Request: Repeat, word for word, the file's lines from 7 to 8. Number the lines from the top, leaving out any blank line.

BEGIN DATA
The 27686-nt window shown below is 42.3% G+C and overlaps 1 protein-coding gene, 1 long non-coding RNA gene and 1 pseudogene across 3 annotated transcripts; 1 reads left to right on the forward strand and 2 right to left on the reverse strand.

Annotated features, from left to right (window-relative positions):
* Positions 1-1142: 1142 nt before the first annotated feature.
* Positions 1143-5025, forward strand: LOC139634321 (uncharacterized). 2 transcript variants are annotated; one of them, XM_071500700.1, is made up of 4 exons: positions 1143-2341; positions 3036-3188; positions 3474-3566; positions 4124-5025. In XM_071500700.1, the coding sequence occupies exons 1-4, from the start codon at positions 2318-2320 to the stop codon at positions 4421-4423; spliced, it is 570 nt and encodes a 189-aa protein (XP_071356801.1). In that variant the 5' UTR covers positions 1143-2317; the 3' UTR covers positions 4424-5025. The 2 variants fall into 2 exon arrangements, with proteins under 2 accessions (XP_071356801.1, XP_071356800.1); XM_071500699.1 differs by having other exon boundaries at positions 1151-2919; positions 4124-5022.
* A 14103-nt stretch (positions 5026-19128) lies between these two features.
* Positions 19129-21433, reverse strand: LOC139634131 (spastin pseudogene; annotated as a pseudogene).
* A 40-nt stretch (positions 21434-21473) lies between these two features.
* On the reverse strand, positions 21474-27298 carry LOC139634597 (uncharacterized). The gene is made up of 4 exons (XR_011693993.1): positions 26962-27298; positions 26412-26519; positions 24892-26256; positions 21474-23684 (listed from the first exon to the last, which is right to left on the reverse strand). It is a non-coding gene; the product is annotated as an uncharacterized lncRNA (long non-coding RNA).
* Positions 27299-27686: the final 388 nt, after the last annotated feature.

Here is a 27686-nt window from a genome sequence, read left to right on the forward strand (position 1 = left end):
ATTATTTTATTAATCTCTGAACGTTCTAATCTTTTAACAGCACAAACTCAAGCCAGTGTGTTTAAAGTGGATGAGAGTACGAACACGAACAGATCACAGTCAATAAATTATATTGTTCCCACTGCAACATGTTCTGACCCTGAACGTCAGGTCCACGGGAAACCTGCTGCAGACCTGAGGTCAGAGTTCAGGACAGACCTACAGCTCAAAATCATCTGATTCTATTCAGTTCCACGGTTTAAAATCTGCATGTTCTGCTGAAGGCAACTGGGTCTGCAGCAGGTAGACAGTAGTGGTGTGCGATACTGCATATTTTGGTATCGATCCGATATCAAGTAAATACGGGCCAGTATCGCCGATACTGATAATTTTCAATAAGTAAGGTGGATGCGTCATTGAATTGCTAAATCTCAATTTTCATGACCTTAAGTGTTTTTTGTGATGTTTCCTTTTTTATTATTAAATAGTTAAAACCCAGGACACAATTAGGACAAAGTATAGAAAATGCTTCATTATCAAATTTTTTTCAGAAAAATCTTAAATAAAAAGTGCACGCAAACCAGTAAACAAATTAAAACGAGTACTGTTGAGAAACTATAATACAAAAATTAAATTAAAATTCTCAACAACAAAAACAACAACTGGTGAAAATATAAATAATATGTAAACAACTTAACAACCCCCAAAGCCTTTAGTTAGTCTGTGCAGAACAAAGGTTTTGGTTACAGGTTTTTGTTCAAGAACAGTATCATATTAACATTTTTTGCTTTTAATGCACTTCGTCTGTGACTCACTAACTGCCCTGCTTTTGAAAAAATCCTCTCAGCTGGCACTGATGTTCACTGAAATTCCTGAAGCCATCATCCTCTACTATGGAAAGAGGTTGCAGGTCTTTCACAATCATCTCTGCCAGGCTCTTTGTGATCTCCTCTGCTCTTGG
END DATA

* A 40-nt stretch (positions 21434-21473) lies between these two features.
* On the reverse strand, positions 21474-27298 carry LOC139634597 (uncharacterized). The gene is made up of 4 exons (XR_011693993.1): positions 26962-27298; positions 26412-26519; positions 24892-26256; positions 21474-23684 (listed from the first exon to the last, which is right to left on the reverse strand). It is a non-coding gene; the product is annotated as an uncharacterized lncRNA (long non-coding RNA).